(This is the fortieth installment of Dice Tales, an ongoing series of posts about RPGs as storytelling.)
I don’t know if people use this term outside of the group I used to LARP with, but I suspect the phenomenon is well-known: game hangover.
It’s especially a LARP thing, but not solely. It’s the feeling you have after the game session ends — even into the day after — where you’re tired and a little brain-dead and maybe full of ideas and excitement but man that took something out of you. I suspect there are two reasons I find it to be more common in LARPS, one meaningful, one utterly prosaic. The meaningful one is that in a LARP, you’re usually much more immersed. Instead of sitting out-of-character for part of the time, maybe playing something on your phone while the GM runs a scene that doesn’t involve your PC, you’re “onstage” pretty much the entire time. You’re not stopping as frequently to look up rules or refill your water glass. Your performance is constant, and when a LARP can run for three, four, eight hours . . . yeah, that gets draining really fast. And then on the prosaic side: in almost every LARP I’ve been in, you’re on your feet for the majority of those three or four or eight hours. Even when the game set includes chairs, people hardly ever use them. So you’re tired in exactly the same way that you would be if you stood and walked around for that length of time, with the mental exhaustion of improv theatre stacked on top of it. Whereas with a tabletop game, you have more downtime, and you’re probably on your butt the whole session, give or take.
Game hangover doesn’t necessarily happen every time, at least for me. Lots of game sessions are the equivalent of having a beer or maybe two (says the woman who loathes beer and has never drunk enough to be hungover in her life — take all alcohol analogies here with a grain of margarita salt.) Frankly, I wouldn’t want to experience that every single time, not on a regular basis; our Changeling LARP gave me game hangovers more often than anything else I’ve played in, but fortunately we only had sessions once a month. Going through that every week would, I think, feel like being in a really drama-tastic relationship: after a while the exhilaration would fade, leaving you with just the burnout.
But I’ll admit that I do want that feeling at least some of the time. Because it’s a sign that the session was really awesome: I got into my character’s head, had some emotional moments of either the happy or traumatic variety, went under the Plot Hammer and came out, if not intact, then at least entertained. If I play in a game for a long time and don’t ever wind up like this afterward . . . it probably means the game isn’t really engaging me that much. And while I’m okay with that in the short term (not everything has to put me through the wringer to be fun), after a while it means I’m going to feel like there’s something lacking.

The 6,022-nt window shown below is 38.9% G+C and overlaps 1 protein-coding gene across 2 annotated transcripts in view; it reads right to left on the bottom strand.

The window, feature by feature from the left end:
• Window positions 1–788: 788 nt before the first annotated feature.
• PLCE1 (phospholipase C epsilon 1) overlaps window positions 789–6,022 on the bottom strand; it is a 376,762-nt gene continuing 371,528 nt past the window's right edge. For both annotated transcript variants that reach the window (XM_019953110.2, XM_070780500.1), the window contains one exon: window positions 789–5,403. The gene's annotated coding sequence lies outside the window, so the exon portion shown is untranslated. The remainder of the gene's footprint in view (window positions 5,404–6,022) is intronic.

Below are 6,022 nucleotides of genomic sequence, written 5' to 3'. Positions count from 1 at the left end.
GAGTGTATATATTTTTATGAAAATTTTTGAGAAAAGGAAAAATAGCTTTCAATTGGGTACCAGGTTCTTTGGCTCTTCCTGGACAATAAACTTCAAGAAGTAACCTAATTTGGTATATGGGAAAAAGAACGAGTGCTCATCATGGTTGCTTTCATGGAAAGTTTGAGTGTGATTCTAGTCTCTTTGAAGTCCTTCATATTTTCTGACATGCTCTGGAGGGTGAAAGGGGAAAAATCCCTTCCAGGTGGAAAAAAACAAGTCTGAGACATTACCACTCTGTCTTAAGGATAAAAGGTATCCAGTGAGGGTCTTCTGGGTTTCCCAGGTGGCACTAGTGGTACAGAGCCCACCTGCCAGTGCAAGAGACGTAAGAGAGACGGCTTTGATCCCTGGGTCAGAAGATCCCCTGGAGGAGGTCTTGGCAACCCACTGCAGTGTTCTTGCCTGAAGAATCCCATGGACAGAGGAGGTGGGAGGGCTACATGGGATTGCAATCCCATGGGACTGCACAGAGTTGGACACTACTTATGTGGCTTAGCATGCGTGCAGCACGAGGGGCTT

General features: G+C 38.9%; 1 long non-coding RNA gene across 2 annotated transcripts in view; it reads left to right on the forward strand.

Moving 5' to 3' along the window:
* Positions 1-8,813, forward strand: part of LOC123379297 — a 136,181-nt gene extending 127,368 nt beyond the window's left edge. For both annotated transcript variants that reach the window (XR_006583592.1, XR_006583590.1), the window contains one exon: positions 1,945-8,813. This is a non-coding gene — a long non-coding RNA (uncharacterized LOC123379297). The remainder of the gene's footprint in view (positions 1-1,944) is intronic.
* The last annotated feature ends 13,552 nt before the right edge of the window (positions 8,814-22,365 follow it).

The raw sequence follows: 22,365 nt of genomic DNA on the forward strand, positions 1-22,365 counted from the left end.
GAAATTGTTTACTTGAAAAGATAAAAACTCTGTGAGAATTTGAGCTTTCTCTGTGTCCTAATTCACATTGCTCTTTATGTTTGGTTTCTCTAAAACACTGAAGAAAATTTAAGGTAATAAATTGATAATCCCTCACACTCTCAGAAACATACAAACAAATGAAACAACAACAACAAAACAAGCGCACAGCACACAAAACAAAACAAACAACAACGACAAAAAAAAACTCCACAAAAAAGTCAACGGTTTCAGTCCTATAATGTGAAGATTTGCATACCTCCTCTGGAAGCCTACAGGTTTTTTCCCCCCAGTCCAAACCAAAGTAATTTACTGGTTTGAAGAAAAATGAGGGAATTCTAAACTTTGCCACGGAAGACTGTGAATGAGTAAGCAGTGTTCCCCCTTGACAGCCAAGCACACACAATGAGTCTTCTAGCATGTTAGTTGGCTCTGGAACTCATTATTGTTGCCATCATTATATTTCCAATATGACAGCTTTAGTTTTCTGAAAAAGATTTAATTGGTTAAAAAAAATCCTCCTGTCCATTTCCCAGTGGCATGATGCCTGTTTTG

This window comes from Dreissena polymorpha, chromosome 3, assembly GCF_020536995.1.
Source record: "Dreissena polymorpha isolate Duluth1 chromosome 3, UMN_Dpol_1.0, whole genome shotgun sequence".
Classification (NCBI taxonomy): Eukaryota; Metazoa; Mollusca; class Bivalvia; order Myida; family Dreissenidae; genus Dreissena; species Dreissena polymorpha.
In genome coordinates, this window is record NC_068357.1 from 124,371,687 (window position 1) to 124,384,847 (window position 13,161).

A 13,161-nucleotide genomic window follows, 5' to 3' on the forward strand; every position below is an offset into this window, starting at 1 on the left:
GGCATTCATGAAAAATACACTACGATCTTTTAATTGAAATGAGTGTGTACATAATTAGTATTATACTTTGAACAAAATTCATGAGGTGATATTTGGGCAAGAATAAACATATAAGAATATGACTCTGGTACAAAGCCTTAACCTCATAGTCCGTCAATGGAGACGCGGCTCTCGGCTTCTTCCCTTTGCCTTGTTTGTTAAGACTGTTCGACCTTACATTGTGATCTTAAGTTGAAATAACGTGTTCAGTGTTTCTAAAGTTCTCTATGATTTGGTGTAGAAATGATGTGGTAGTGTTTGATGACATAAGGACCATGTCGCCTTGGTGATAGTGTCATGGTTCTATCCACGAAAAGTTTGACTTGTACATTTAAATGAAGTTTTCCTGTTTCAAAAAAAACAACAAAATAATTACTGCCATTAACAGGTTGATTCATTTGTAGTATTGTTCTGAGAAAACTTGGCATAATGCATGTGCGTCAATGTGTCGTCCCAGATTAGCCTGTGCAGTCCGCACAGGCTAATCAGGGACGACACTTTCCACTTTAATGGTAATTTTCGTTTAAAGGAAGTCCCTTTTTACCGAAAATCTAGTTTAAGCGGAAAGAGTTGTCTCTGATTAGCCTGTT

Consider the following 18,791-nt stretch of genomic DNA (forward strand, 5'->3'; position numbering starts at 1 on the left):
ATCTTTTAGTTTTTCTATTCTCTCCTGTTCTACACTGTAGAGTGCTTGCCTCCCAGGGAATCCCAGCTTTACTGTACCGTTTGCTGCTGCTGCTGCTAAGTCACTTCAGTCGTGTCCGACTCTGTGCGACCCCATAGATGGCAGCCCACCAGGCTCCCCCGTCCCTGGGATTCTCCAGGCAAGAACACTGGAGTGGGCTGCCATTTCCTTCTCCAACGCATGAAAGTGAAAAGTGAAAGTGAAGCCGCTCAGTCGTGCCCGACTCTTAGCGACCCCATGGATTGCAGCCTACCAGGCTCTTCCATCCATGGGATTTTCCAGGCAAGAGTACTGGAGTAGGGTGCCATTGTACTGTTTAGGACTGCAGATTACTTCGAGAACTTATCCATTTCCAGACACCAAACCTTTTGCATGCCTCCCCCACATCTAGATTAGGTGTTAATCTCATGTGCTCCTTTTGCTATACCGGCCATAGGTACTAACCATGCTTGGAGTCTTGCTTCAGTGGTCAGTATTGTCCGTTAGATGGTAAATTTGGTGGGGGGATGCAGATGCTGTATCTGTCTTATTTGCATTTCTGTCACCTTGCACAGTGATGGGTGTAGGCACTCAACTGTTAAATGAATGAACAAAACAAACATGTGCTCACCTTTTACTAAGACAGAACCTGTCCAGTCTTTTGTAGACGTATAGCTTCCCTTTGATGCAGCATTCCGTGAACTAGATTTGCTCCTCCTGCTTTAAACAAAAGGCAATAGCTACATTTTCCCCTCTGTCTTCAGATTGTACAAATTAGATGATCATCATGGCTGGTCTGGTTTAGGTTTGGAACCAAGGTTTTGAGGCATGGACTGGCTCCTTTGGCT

That’s as a player. As a GM? Man, this happens a lot, just because of the sheer mental lifting involved in running a game. I don’t scour my brain out every week — plenty of sessions are low-key enough that I can coast through them pretty easily — but things that would be low-key to me if I were a player don’t necessarily look that way from the other side of the table. Even a lightweight session often leaves me fit for very little after my players leave (which makes life fun when I’m in the middle of drafting a novel, lemme tell you). Scientists talk about how our ability to make decisions is actually a finite resource, one you can burn through and then have to recharge; if you ever doubt that, try running a game. It’s wall-to-wall decision-making, choosing the relevant skills and difficulty for a roll, adjudicating the results, controlling the actions of the NPCs and figuring out how PC action will affect them. I’ve never been a fan of running pre-written modules, but I see the appeal: not only does it mean the game prep has been done for you, but many of the decisions you’d have to make during the session are also taken out of your hands.
When I run a major session, the kind of big set piece that resolves a huge plot or kicks things off in a new direction? Yeah. Brain sludge. That’s what I’m left with afterward, not just that evening, but often for the next day as well. It’s a lot like writing the climax and conclusion of a book, really. (Go read The Unstrung Harp, or, Mr. Earbrass Writes a Novel, by Edward Gorey. Then imagine me as Mr. Earbrass.)
So it’s no surprise that I often saw a significant difference between the players and the GMs for that Changeling LARP. The players rebounded fast: we might be tired the next day, but we’d also be writing lengthy emails to the GMs about what we wanted to do next. Maybe two or three days later. The GMs? As near as I can tell, they wanted NOTHING TO DO WITH THE GAME for at least four or five days afterward. Maybe more like a week. Which was frustrating when you had a dozen exciting ideas to pour out on them, and really sucked when you got your PC involved with something that put you in a timestop: something was going on that needed GM approval or resolution before it could move forward, and in the meanwhile, you couldn’t do anything else, either, because the next thing you did might depend on what happened in the current scene.
What’s that you say? You’re confused by how anything could be happening when I’m talking about the period in between games?
Stay tuned for next week’s post, aka the Secret Life of Game Junkies.